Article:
Hmm, still using local variables, time to refactor more!

def numbers_and_dates_notice(numbers, dates)
  [policy_numbers_notice(numbers), commission_dates_notice(dates)].compact.join(' and ')
end

def policy_numbers_notice(numbers)
  "policy numbers #{numbers.values.join(', ')}" unless numbers.nil?
end

def commission_dates_notice(dates)
  "commission on dates #{format_dates_hash(dates).join(', ')}" unless dates.nil?
end


This technique of placing the parts of the sentence in an array and calling compact.join() on them is really helpful in removing the local variables. We no longer need an "if" condition for the join.

I'm pretty happy with the controller. The action is only 3 lines now! Yes, the result is a lot of methods, but they all seem fairly descriptive. Of course if you have other date/number methods you'll want to make these a little more specific.

def submit_policy_numbers
  Proposal.update_policy_numbers(params[:policy_numbers], params[:commission_dates])
  flash[:notice] = "Successfully updated proposals with #{numbers_and_dates_notice(params[:policy_numbers], params[:commission_dates])}."
  redirect_to :action => 'list'
end

private

def check_policy_numbers
  if params[:policy_numbers].nil? && params[:commission_dates].nil?
    redirect_to :action => 'find'
    false # return false so the action isn't called after this
  end
end

def numbers_and_dates_notice(numbers, dates)
  [policy_numbers_notice(numbers), commission_dates_notice(dates)].compact.join(' and ')
end

def policy_numbers_notice(numbers)
  "policy numbers #{numbers.values.join(', ')}" unless numbers.nil?
end

def commission_dates_notice(dates)
  "commission on dates #{format_dates_hash(dates).join(', ')}" unless dates.nil?
end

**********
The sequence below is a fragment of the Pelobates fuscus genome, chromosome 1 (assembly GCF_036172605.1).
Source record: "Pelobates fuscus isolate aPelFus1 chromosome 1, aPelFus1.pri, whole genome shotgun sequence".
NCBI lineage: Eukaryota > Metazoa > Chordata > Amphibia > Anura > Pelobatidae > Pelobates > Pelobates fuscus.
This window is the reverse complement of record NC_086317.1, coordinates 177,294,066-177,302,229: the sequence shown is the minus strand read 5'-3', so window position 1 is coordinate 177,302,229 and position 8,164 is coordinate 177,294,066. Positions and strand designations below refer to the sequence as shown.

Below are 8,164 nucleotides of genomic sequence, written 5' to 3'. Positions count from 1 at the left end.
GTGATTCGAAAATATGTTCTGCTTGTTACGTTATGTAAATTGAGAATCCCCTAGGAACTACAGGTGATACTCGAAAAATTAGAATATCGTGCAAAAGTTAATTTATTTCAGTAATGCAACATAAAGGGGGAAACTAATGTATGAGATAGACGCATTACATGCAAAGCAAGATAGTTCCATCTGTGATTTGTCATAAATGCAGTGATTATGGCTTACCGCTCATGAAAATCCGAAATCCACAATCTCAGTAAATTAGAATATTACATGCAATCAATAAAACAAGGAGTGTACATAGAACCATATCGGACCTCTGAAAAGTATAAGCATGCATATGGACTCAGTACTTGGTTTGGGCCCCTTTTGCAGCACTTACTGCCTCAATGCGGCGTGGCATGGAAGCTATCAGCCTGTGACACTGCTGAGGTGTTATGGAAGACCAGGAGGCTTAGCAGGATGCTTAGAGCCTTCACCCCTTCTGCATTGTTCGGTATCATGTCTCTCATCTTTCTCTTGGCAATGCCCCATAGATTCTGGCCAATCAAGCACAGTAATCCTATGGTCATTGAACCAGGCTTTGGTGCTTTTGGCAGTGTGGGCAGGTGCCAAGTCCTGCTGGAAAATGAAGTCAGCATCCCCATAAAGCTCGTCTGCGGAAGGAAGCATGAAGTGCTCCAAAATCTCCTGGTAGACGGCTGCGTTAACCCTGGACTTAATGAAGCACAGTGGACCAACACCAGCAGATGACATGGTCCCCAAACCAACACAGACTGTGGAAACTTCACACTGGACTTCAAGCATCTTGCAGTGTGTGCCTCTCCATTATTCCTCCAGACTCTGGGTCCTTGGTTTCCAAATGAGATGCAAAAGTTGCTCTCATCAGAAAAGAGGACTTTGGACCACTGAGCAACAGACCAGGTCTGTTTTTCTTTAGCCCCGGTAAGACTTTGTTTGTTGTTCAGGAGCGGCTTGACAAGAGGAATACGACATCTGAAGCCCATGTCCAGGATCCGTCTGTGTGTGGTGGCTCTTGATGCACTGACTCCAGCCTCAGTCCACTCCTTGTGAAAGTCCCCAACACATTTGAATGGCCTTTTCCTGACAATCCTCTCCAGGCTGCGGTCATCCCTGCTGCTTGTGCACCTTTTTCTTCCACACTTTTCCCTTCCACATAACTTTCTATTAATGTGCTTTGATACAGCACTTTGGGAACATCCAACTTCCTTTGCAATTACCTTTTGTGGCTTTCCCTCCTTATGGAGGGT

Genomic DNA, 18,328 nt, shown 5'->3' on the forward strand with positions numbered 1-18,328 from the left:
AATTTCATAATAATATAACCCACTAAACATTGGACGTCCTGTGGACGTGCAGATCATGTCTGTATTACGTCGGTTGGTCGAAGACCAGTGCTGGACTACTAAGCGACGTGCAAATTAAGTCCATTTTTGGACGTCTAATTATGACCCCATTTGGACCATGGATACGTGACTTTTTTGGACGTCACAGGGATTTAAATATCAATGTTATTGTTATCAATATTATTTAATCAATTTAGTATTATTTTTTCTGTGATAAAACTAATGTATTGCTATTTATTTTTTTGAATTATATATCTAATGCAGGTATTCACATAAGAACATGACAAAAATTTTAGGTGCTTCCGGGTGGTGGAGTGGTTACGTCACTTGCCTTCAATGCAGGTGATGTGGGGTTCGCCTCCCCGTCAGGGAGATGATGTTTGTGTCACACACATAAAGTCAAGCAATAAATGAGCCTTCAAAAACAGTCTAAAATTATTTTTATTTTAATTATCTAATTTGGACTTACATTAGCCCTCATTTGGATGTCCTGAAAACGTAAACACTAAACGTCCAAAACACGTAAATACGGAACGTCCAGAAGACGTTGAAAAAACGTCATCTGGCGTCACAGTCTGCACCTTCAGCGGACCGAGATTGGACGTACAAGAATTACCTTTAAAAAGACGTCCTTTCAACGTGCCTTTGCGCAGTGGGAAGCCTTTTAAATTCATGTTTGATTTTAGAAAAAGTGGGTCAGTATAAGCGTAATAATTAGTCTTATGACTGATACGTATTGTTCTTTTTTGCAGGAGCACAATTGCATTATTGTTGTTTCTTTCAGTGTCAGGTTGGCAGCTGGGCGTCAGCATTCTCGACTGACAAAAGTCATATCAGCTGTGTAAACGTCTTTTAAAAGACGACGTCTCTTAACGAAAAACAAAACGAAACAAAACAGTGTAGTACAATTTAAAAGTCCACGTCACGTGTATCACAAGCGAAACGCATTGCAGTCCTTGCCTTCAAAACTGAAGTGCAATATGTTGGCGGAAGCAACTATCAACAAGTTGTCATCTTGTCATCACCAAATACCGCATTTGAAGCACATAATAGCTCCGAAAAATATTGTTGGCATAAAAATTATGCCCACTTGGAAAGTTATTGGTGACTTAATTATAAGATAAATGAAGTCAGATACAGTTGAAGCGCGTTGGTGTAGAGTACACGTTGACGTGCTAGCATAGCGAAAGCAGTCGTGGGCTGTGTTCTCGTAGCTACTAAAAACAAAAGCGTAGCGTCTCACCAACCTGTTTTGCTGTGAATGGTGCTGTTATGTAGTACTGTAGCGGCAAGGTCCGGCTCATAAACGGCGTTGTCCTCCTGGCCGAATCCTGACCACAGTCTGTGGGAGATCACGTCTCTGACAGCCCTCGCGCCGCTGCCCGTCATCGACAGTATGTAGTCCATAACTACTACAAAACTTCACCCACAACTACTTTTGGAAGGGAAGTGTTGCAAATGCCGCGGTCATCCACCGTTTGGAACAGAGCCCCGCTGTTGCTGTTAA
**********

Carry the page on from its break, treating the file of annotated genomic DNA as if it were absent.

def format_dates_hash(dates)
  dates.collect { |d| "#{d[:mon]}/#{d[:year]}" } unless dates.nil?
end


You may want to move some of these private controller methods into a module or something so it doesn't clutter up the controller too much.

Don't forget about the model, we left it a mess:

# in Proposal
def self.update_policy_numbers(numbers_h, dates_h)
  id_array = Array.new
  id_array.concat(numbers_h.keys) unless numbers_h.nil?
  id_array.concat(dates_h.keys) unless dates_h.nil?
  update_proposals = Proposal.find(id_array)
  update_proposals.each { |p|
    attributes_h = Hash.new
    attributes_h[:policy_number] = numbers_h["#{p.id}"] if !numbers_h.nil? && numbers_h.key?("#{p.id}")
    attributes_h[:commission_on] = Date.new(dates_h["#{p.id}"][:year].to_i, dates_h["#{p.id}"][:mon].to_i, dates_h["#{p.id}"][:day].to_i) if !dates_h.nil? && dates_h.key?("#{p.id}")
    logger.debug "The attributes " + attributes_h.to_s
    p.update_attributes(attributes_h)
  }
end

I'm thinking we can move the stuff in the loop into an instance method:

def self.update_policy_numbers(numbers, dates)
  # default both to a hash so we don't have to worry about the nil possibility
  numbers ||= {}
  dates ||= {}
  Proposal.find(numbers.keys + dates.keys).each do |p|
    p.update_policy_number(numbers[p.id.to_s], dates[p.id.to_s])
  end
end

def update_policy_number(number, date)
  attributes = {} # I think this local variable is acceptable as it keeps the code simple and clean
  attributes[:policy_number] = number unless number.nil?
  attributes[:commission_on] = Date.new(date[:year].to_i, date[:mon].to_i, date[:day].to_i) unless date.nil?
  update_attributes(attributes)
end


Hopefully this post is as useful as it is long. wink